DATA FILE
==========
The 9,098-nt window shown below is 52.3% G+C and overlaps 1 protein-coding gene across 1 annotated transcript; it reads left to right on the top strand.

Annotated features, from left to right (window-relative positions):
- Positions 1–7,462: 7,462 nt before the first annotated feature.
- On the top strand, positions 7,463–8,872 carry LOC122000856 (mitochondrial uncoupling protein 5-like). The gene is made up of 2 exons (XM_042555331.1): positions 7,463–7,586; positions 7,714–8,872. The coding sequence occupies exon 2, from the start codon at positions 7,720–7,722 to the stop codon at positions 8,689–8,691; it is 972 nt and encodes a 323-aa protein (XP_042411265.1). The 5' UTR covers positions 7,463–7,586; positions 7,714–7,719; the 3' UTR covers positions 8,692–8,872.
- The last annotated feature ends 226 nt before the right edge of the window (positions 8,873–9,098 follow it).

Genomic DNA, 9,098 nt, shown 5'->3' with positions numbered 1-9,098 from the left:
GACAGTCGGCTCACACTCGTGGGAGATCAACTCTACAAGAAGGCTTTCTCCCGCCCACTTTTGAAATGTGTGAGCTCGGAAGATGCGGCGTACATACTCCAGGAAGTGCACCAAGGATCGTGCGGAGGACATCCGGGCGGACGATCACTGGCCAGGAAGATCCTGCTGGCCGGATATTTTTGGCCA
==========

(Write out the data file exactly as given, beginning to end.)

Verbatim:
The 9,098-nt window shown below is 52.3% G+C and overlaps 1 protein-coding gene across 1 annotated transcript; it reads left to right on the top strand.

Annotated features, from left to right (window-relative positions):
- Positions 1–7,462: 7,462 nt before the first annotated feature.
- On the top strand, positions 7,463–8,872 carry LOC122000856 (mitochondrial uncoupling protein 5-like). The gene is made up of 2 exons (XM_042555331.1): positions 7,463–7,586; positions 7,714–8,872. The coding sequence occupies exon 2, from the start codon at positions 7,720–7,722 to the stop codon at positions 8,689–8,691; it is 972 nt and encodes a 323-aa protein (XP_042411265.1). The 5' UTR covers positions 7,463–7,586; positions 7,714–7,719; the 3' UTR covers positions 8,692–8,872.
- The last annotated feature ends 226 nt before the right edge of the window (positions 8,873–9,098 follow it).

Genomic DNA, 9,098 nt, shown 5'->3' with positions numbered 1-9,098 from the left:
GACAGTCGGCTCACACTCGTGGGAGATCAACTCTACAAGAAGGCTTTCTCCCGCCCACTTTTGAAATGTGTGAGCTCGGAAGATGCGGCGTACATACTCCAGGAAGTGCACCAAGGATCGTGCGGAGGACATCCGGGCGGACGATCACTGGCCAGGAAGATCCTGCTGGCCGGATATTTTTGGCCA